To overcome these problems, several folding electrical plug connectors with retractable or removable prongs have been designed. One approach, disclosed in U.S. Pat. No. D454,537 (“the '537 Patent”), employs an interchangeable plug fitting that may be slidably detached from within a cavity formed in a main body. However, the interchangeable plug fitting may be misplaced after it is detached from the main body, especially if the interchangeable plug fitting is detached prior to transit. Furthermore, detaching the interchangeable plug fitting generally increases the storage space required to store the electrical plug connector.
According to another approach, disclosed generally in U.S. Pat. No. 6,312,271 (“the '271 Patent”), U.S. Pat. No. 5,401,178 (“the '178 Patent”), U.S. Pat. No. 6,089,886 (“the '886 Patent”), and U.S. Pat. No. 5,494,449 (“the '449 Patent”), a foldable electrical plug connector includes two retractable prongs. The two prongs are connected by a common rod about which the prongs are rotated from a first position, in which the prongs extend outward from a first face, to a second position in which the prongs fit into a groove within a connector housing. The prongs may be held in a retracted state by an orienting base (in the '271 Patent), a spring force (in the '178 Patent), notches (in the '886 Patent), or a tongue (in the '449 Patent).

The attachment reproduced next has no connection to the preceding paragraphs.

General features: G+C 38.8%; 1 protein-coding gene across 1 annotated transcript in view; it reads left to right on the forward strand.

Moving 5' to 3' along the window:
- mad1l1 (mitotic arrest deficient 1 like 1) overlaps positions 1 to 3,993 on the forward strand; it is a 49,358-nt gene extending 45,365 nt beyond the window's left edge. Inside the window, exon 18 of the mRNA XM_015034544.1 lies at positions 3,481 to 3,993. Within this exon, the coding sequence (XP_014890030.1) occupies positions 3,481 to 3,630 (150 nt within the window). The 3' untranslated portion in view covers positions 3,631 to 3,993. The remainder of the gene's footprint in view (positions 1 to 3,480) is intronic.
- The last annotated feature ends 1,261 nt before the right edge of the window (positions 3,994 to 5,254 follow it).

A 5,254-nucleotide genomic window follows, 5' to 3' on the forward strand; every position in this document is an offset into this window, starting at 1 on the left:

U.S. Pat. No. 5,613,863 (“the '863 Patent”), U.S. Pat. No. 4,467,263 (“the '263 Patent”), U.S. Pat. No. 4,075,458 (“the '458 Patent”), and 3,027,507 (“the '507 Patent”) disclose various electrical devices that utilize a retractable two-prong plug. However, none of these patents disclose a retractable plug suitable for use with three prong outlets of the type commonly used throughout Europe. Furthermore, these plugs do not provide the user with a simple way to change the foldable electrical plug connector from the retracted state to the extended state.